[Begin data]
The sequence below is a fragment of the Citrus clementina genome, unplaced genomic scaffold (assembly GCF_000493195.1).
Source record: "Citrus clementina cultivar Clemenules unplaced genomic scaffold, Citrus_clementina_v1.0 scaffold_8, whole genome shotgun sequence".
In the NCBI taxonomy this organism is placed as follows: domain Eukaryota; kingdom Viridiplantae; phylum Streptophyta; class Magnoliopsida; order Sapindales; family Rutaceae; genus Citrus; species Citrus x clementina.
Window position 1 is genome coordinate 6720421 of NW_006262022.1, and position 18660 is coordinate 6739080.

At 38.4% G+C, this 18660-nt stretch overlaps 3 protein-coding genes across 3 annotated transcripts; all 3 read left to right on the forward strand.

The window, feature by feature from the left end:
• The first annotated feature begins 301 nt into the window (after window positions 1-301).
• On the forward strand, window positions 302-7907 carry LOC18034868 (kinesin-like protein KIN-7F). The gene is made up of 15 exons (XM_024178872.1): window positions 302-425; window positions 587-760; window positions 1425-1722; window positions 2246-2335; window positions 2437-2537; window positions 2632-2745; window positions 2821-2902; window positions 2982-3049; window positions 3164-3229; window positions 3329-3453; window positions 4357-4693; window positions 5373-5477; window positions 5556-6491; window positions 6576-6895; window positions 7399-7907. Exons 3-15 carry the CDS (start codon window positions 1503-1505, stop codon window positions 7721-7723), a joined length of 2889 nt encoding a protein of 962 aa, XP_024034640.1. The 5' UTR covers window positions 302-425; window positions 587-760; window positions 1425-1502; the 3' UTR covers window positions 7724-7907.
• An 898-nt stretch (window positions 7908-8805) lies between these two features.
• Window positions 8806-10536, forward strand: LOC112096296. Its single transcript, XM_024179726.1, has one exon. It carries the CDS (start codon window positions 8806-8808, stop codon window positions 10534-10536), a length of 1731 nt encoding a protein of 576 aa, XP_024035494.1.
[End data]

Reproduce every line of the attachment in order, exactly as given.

The sequence below is a fragment of the Citrus clementina genome, unplaced genomic scaffold (assembly GCF_000493195.1).
Source record: "Citrus clementina cultivar Clemenules unplaced genomic scaffold, Citrus_clementina_v1.0 scaffold_8, whole genome shotgun sequence".
In the NCBI taxonomy this organism is placed as follows: domain Eukaryota; kingdom Viridiplantae; phylum Streptophyta; class Magnoliopsida; order Sapindales; family Rutaceae; genus Citrus; species Citrus x clementina.
Window position 1 is genome coordinate 6720421 of NW_006262022.1, and position 18660 is coordinate 6739080.

At 38.4% G+C, this 18660-nt stretch overlaps 3 protein-coding genes across 3 annotated transcripts; all 3 read left to right on the forward strand.

The window, feature by feature from the left end:
• The first annotated feature begins 301 nt into the window (after window positions 1-301).
• On the forward strand, window positions 302-7907 carry LOC18034868 (kinesin-like protein KIN-7F). The gene is made up of 15 exons (XM_024178872.1): window positions 302-425; window positions 587-760; window positions 1425-1722; window positions 2246-2335; window positions 2437-2537; window positions 2632-2745; window positions 2821-2902; window positions 2982-3049; window positions 3164-3229; window positions 3329-3453; window positions 4357-4693; window positions 5373-5477; window positions 5556-6491; window positions 6576-6895; window positions 7399-7907. Exons 3-15 carry the CDS (start codon window positions 1503-1505, stop codon window positions 7721-7723), a joined length of 2889 nt encoding a protein of 962 aa, XP_024034640.1. The 5' UTR covers window positions 302-425; window positions 587-760; window positions 1425-1502; the 3' UTR covers window positions 7724-7907.
• An 898-nt stretch (window positions 7908-8805) lies between these two features.
• Window positions 8806-10536, forward strand: LOC112096296. Its single transcript, XM_024179726.1, has one exon. It carries the CDS (start codon window positions 8806-8808, stop codon window positions 10534-10536), a length of 1731 nt encoding a protein of 576 aa, XP_024035494.1.